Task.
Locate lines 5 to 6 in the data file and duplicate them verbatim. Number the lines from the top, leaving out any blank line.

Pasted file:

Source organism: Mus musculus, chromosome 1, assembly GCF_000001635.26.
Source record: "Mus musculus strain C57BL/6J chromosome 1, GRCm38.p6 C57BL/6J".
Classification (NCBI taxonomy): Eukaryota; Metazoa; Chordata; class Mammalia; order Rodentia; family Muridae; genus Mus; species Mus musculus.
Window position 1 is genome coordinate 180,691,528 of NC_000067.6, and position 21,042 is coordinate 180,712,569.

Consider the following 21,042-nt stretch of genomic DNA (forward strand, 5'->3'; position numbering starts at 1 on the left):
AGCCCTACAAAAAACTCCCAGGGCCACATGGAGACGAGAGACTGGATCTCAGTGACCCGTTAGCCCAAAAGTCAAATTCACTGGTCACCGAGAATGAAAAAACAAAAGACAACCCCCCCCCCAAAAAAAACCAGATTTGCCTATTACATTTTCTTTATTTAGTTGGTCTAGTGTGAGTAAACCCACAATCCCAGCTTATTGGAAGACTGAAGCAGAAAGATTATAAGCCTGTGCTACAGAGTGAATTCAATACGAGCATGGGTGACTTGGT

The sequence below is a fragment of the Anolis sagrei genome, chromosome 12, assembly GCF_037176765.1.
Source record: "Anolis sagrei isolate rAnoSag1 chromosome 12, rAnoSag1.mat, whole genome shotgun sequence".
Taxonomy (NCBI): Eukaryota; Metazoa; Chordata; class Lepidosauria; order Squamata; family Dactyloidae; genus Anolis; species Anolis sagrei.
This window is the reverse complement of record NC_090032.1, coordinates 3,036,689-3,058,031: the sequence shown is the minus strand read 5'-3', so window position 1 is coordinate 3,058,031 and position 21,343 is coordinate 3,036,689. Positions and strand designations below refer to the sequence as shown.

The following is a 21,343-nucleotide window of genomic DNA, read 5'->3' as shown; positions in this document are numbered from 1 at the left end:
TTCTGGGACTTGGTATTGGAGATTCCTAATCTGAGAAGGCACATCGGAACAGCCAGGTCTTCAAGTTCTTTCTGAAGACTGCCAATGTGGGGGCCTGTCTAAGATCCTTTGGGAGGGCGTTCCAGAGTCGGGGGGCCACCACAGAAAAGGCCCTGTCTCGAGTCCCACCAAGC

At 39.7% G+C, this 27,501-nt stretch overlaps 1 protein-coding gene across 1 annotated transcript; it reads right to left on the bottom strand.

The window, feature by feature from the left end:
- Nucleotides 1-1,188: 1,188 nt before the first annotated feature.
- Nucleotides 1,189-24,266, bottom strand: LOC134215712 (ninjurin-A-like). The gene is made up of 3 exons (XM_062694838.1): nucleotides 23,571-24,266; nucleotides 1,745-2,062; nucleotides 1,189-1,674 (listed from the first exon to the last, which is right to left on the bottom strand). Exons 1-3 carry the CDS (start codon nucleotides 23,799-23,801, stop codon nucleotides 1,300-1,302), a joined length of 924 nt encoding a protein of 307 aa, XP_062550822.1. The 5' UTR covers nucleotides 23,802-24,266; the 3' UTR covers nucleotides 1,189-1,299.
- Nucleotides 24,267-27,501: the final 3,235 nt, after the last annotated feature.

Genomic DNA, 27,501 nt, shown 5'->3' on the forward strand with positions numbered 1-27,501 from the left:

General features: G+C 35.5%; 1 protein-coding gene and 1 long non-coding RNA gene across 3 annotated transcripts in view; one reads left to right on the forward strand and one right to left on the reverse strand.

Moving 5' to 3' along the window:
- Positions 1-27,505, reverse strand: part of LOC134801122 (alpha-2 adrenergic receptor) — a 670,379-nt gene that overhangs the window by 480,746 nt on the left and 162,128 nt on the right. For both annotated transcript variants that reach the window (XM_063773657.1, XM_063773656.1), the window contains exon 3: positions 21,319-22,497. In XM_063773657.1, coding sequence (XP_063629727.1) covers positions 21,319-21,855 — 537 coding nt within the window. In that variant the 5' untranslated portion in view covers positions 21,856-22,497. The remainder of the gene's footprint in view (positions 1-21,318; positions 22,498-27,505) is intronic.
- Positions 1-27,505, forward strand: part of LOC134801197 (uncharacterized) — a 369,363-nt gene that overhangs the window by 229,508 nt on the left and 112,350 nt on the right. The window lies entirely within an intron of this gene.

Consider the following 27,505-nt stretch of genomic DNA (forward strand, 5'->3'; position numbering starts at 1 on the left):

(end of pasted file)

Consider the following 21,042-nt stretch of genomic DNA (forward strand, 5'->3'; position numbering starts at 1 on the left):
AGCCCTACAAAAAACTCCCAGGGCCACATGGAGACGAGAGACTGGATCTCAGTGACCCGTTAGCCCAAAAGTCAAATTCACTGGTCACCGAGAATGAAAAAACAAAAGACAACCCCCCCCCCAAAAAAAACCAGATTTGCCTATTACATTTTCTTTATTTAGTTGGTCTAGTGTGAGTAAACCCACAATCCCAGCTTATTGGAAGACTGAAGCAGAAAGATTATAAGCCTGTGCTACAGAGTGAATTCAATACGAGCATGGGTGACTTGGT